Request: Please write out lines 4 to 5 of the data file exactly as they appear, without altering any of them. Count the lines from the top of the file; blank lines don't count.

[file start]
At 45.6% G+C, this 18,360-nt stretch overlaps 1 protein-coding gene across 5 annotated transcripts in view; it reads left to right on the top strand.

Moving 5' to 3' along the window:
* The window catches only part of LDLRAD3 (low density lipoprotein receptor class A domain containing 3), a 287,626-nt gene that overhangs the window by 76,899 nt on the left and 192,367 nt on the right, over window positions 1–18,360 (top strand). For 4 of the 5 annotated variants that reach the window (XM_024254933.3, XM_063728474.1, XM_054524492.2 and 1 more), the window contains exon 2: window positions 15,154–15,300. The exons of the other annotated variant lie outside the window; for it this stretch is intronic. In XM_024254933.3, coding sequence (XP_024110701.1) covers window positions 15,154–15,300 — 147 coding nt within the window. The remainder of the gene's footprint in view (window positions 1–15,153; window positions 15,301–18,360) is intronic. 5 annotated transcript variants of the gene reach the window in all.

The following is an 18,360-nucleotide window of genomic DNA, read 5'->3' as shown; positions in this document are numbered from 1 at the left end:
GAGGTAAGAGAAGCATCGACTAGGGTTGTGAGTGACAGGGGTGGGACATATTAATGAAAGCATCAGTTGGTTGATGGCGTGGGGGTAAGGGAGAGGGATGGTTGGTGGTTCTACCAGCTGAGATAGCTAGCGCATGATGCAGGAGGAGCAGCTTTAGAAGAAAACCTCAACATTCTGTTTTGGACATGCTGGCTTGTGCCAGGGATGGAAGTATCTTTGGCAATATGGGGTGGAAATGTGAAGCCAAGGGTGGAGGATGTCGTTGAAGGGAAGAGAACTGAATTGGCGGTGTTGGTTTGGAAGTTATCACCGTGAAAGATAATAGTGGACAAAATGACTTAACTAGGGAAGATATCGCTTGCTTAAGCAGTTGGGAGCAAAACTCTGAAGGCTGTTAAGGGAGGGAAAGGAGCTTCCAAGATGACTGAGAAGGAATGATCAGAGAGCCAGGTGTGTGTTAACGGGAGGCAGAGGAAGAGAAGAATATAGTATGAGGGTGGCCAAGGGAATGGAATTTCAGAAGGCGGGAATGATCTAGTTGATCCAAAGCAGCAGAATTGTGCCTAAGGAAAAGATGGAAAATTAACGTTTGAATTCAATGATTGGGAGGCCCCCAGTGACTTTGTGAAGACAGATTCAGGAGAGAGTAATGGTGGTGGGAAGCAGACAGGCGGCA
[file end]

The following is an 18,360-nucleotide window of genomic DNA, read 5'->3' as shown; positions in this document are numbered from 1 at the left end:
GAGGTAAGAGAAGCATCGACTAGGGTTGTGAGTGACAGGGGTGGGACATATTAATGAAAGCATCAGTTGGTTGATGGCGTGGGGGTAAGGGAGAGGGATGGTTGGTGGTTCTACCAGCTGAGATAGCTAGCGCATGATGCAGGAGGAGCAGCTTTAGAAGAAAACCTCAACATTCTGTTTTGGACATGCTGGCTTGTGCCAGGGATGGAAGTATCTTTGGCAATATGGGGTGGAAATGTGAAGCCAAGGGTGGAGGATGTCGTTGAAGGGAAGAGAACTGAATTGGCGGTGTTGGTTTGGAAGTTATCACCGTGAAAGATAATAGTGGACAAAATGACTTAACTAGGGAAGATATCGCTTGCTTAAGCAGTTGGGAGCAAAACTCTGAAGGCTGTTAAGGGAGGGAAAGGAGCTTCCAAGATGACTGAGAAGGAATGATCAGAGAGCCAGGTGTGTGTTAACGGGAGGCAGAGGAAGAGAAGAATATAGTATGAGGGTGGCCAAGGGAATGGAATTTCAGAAGGCGGGAATGATCTAGTTGATCCAAAGCAGCAGAATTGTGCCTAAGGAAAAGATGGAAAATTAACGTTTGAATTCAATGATTGGGAGGCCCCCAGTGACTTTGTGAAGACAGATTCAGGAGAGAGTAATGGTGGTGGGAAGCAGACAGGCGGCA